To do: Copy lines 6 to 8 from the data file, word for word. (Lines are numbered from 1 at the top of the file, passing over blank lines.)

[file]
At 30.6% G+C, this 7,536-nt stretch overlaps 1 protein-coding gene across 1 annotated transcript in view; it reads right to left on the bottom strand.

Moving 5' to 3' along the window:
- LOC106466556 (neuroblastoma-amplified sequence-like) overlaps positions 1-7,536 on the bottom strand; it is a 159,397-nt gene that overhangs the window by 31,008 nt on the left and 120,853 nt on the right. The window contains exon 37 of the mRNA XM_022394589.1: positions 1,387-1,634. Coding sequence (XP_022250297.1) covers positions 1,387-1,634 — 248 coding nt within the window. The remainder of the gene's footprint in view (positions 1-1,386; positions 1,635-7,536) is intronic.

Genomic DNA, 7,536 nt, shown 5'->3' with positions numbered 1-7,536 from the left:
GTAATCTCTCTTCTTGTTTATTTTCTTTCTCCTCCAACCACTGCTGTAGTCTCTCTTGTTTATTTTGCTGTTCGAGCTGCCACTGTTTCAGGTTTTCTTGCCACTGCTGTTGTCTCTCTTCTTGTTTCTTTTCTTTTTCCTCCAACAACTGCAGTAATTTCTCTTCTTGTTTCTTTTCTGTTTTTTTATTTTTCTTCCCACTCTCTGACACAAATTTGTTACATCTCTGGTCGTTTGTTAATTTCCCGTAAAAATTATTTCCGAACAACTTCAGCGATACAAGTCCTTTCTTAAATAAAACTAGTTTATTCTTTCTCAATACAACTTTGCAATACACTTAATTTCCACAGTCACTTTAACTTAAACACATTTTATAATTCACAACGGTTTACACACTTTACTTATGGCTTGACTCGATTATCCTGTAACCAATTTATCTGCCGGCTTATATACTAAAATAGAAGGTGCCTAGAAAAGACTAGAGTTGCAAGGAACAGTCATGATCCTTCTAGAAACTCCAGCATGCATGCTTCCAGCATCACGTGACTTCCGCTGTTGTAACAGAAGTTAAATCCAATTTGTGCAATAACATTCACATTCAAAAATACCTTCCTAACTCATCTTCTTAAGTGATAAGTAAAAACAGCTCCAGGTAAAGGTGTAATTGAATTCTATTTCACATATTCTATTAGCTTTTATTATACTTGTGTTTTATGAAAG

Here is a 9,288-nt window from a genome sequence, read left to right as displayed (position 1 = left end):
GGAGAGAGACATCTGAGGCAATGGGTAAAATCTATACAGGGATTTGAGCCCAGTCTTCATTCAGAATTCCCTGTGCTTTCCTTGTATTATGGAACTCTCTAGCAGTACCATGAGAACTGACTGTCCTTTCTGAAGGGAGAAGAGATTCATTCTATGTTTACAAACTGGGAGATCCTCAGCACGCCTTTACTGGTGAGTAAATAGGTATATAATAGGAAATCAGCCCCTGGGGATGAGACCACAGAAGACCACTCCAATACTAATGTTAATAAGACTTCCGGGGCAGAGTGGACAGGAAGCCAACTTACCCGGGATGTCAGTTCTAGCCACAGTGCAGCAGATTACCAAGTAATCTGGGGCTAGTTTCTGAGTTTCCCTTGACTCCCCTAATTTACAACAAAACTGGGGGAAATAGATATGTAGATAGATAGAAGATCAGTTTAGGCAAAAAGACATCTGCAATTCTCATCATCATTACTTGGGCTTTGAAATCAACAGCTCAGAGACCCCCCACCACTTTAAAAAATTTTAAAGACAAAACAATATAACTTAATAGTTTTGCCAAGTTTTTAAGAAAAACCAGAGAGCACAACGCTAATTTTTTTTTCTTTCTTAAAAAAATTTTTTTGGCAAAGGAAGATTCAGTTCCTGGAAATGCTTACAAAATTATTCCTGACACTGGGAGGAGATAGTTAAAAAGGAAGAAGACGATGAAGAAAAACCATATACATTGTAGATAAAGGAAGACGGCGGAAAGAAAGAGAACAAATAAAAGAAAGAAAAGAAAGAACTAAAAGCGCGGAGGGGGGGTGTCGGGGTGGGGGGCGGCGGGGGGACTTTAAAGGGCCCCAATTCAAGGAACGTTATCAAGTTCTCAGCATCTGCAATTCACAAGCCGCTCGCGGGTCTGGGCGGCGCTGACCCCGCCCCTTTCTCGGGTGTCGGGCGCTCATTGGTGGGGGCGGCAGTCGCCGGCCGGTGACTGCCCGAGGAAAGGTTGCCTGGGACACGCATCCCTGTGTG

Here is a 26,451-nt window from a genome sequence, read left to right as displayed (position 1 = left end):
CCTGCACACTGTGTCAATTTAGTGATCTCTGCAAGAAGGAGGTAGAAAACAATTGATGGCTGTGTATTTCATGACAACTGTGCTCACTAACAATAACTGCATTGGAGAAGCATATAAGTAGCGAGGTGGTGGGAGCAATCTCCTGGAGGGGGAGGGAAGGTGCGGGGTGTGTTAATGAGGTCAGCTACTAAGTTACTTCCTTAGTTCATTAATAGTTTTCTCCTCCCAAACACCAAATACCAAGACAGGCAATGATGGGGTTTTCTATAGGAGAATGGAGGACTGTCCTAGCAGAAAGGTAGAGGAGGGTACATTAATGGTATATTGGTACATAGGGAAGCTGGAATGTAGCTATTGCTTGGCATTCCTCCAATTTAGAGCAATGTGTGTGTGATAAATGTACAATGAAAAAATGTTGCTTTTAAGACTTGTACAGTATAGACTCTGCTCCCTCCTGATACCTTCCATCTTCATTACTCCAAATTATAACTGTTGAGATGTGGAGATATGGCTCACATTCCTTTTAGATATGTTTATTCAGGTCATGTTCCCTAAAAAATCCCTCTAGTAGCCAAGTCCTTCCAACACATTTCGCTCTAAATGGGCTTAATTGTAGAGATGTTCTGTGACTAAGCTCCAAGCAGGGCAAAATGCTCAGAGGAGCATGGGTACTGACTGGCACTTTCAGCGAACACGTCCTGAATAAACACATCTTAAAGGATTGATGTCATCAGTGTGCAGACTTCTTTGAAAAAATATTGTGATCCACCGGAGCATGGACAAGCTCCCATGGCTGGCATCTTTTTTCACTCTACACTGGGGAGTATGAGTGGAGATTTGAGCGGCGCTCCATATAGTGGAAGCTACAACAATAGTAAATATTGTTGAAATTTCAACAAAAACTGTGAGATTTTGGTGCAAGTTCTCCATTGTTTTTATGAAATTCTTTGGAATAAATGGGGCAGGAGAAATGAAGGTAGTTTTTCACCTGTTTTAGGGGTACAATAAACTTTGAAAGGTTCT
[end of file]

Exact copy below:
Here is a 9,288-nt window from a genome sequence, read left to right as displayed (position 1 = left end):
GGAGAGAGACATCTGAGGCAATGGGTAAAATCTATACAGGGATTTGAGCCCAGTCTTCATTCAGAATTCCCTGTGCTTTCCTTGTATTATGGAACTCTCTAGCAGTACCATGAGAACTGACTGTCCTTTCTGAAGGGAGAAGAGATTCATTCTATGTTTACAAACTGGGAGATCCTCAGCACGCCTTTACTGGTGAGTAAATAGGTATATAATAGGAAATCAGCCCCTGGGGATGAGACCACAGAAGACCACTCCAATACTAATGTTAATAAGACTTCCGGGGCAGAGTGGACAGGAAGCCAACTTACCCGGGATGTCAGTTCTAGCCACAGTGCAGCAGATTACCAAGTAATCTGGGGCTAGTTTCTGAGTTTCCCTTGACTCCCCTAATTTACAACAAAACTGGGGGAAATAGATATGTAGATAGATAGAAGATCAGTTTAGGCAAAAAGACATCTGCAATTCTCATCATCATTACTTGGGCTTTGAAATCAACAGCTCAGAGACCCCCCACCACTTTAAAAAATTTTAAAGACAAAACAATATAACTTAATAGTTTTGCCAAGTTTTTAAGAAAAACCAGAGAGCACAACGCTAATTTTTTTTTCTTTCTTAAAAAAATTTTTTTGGCAAAGGAAGATTCAGTTCCTGGAAATGCTTACAAAATTATTCCTGACACTGGGAGGAGATAGTTAAAAAGGAAGAAGACGATGAAGAAAAACCATATACATTGTAGATAAAGGAAGACGGCGGAAAGAAAGAGAACAAATAAAAGAAAGAAAAGAAAGAACTAAAAGCGCGGAGGGGGGGTGTCGGGGTGGGGGGCGGCGGGGGGACTTTAAAGGGCCCCAATTCAAGGAACGTTATCAAGTTCTCAGCATCTGCAATTCACAAGCCGCTCGCGGGTCTGGGCGGCGCTGACCCCGCCCCTTTCTCGGGTGTCGGGCGCTCATTGGTGGGGGCGGCAGTCGCCGGCCGGTGACTGCCCGAGGAAAGGTTGCCTGGGACACGCATCCCTGTGTG

Here is a 26,451-nt window from a genome sequence, read left to right as displayed (position 1 = left end):